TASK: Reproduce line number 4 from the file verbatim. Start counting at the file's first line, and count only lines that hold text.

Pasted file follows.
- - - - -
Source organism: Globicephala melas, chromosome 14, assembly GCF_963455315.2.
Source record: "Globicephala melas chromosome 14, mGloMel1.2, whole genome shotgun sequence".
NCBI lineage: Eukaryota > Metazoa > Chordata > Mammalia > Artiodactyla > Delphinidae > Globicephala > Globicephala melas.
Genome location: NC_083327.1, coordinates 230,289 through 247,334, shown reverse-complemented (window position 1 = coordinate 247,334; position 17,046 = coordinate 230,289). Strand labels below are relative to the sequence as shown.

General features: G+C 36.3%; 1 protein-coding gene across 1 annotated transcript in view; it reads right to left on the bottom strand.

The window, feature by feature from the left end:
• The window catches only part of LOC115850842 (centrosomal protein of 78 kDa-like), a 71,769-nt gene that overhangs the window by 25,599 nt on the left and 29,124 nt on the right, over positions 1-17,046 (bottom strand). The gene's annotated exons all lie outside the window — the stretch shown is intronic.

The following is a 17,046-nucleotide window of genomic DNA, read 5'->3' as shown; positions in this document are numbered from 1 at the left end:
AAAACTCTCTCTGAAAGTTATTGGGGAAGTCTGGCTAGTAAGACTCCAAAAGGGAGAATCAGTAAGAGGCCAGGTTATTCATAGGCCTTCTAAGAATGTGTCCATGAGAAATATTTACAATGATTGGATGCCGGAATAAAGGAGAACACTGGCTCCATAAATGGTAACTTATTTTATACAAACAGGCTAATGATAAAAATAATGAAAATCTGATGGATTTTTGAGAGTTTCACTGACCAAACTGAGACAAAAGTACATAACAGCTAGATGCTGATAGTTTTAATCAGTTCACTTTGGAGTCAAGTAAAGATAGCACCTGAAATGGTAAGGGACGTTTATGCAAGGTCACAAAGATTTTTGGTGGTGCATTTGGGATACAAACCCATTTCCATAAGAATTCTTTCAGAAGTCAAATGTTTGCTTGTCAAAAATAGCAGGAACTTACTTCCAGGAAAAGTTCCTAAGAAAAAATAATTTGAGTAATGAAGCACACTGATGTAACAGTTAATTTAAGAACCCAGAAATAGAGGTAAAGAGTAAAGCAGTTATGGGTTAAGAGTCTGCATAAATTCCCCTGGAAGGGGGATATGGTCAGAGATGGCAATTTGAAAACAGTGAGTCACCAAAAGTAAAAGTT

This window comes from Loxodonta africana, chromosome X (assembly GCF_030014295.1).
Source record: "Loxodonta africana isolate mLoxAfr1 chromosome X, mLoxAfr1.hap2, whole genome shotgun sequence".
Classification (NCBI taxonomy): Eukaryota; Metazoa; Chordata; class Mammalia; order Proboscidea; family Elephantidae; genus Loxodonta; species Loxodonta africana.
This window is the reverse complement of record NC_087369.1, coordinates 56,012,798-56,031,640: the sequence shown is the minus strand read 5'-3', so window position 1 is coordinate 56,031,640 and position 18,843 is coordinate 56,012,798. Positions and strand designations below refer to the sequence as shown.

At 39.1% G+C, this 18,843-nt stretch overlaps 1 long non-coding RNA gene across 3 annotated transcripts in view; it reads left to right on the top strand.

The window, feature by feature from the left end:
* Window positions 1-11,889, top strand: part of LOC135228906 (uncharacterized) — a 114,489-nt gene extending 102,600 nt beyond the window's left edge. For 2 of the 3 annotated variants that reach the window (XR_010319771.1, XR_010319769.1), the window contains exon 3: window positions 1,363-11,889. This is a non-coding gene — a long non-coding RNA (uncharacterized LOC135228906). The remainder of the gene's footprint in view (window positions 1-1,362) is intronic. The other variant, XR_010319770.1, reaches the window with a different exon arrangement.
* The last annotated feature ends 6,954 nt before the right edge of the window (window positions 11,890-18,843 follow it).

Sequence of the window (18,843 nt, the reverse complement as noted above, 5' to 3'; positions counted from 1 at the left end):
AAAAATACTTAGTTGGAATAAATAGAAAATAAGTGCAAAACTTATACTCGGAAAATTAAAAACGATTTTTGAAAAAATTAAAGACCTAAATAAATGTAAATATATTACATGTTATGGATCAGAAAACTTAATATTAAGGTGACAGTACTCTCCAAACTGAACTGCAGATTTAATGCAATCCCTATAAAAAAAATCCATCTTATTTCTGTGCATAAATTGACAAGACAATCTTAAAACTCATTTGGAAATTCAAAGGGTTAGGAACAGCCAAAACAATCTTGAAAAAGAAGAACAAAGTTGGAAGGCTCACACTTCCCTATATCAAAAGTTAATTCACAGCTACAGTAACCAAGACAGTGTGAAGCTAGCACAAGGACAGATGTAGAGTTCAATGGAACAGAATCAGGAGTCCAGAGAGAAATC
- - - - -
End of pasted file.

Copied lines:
Genome location: NC_083327.1, coordinates 230,289 through 247,334, shown reverse-complemented (window position 1 = coordinate 247,334; position 17,046 = coordinate 230,289). Strand labels below are relative to the sequence as shown.